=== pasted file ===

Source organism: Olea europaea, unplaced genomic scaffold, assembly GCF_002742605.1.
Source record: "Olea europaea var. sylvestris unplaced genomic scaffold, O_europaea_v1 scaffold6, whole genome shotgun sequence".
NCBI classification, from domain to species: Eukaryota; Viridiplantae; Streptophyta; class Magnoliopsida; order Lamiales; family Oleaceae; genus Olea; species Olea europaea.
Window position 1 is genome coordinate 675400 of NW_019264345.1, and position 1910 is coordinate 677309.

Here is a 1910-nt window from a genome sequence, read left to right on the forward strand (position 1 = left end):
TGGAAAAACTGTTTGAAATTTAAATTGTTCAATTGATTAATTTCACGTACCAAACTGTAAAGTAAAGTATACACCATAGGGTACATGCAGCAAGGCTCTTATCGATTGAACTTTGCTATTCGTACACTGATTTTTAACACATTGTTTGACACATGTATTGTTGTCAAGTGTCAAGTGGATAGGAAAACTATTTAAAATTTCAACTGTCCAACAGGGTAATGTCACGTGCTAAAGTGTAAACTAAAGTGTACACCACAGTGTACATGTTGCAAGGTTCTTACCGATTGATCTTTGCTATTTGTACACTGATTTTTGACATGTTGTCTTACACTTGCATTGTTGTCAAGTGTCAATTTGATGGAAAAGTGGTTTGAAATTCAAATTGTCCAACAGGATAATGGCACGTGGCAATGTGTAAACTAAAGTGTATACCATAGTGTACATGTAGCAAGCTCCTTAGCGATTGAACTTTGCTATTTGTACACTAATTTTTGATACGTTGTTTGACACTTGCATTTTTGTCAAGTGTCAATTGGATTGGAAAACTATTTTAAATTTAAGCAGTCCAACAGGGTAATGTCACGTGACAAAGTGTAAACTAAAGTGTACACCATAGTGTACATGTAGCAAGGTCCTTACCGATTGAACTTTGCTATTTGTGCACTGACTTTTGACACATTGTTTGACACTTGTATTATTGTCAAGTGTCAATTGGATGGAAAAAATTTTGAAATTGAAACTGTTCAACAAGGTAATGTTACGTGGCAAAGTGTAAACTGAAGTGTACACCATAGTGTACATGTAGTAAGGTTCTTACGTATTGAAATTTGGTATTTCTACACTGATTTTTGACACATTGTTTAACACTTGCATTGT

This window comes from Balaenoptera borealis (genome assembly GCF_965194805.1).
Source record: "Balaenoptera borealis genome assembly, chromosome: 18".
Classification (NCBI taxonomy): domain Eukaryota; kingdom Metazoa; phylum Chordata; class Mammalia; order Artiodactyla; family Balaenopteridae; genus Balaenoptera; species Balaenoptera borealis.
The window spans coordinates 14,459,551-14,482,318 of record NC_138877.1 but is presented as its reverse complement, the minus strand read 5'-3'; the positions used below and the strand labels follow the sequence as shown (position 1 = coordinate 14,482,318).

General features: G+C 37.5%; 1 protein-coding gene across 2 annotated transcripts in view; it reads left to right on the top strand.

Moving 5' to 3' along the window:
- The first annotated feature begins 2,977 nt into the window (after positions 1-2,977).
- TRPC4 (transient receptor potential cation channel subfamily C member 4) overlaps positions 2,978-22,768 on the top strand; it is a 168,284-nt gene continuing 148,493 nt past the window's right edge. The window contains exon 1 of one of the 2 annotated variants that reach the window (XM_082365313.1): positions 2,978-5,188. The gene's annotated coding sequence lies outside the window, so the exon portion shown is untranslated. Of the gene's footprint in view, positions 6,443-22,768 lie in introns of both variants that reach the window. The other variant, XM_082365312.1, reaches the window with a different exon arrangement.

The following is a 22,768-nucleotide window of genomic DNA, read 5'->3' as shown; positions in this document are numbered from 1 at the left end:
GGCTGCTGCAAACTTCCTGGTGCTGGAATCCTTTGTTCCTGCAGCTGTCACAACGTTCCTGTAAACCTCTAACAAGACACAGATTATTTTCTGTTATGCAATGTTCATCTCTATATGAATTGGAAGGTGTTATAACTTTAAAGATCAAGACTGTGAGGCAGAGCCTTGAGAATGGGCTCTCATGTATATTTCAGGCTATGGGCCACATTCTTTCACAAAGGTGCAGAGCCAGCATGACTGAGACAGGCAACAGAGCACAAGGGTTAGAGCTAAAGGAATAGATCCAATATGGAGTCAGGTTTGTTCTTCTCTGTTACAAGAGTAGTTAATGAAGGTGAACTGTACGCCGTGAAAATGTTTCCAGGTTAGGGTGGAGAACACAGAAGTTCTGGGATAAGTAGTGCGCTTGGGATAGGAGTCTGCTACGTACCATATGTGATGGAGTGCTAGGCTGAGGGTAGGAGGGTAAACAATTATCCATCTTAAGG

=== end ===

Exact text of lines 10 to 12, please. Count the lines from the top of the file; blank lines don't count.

The window spans coordinates 14,459,551-14,482,318 of record NC_138877.1 but is presented as its reverse complement, the minus strand read 5'-3'; the positions used below and the strand labels follow the sequence as shown (position 1 = coordinate 14,482,318).

General features: G+C 37.5%; 1 protein-coding gene across 2 annotated transcripts in view; it reads left to right on the top strand.

Moving 5' to 3' along the window: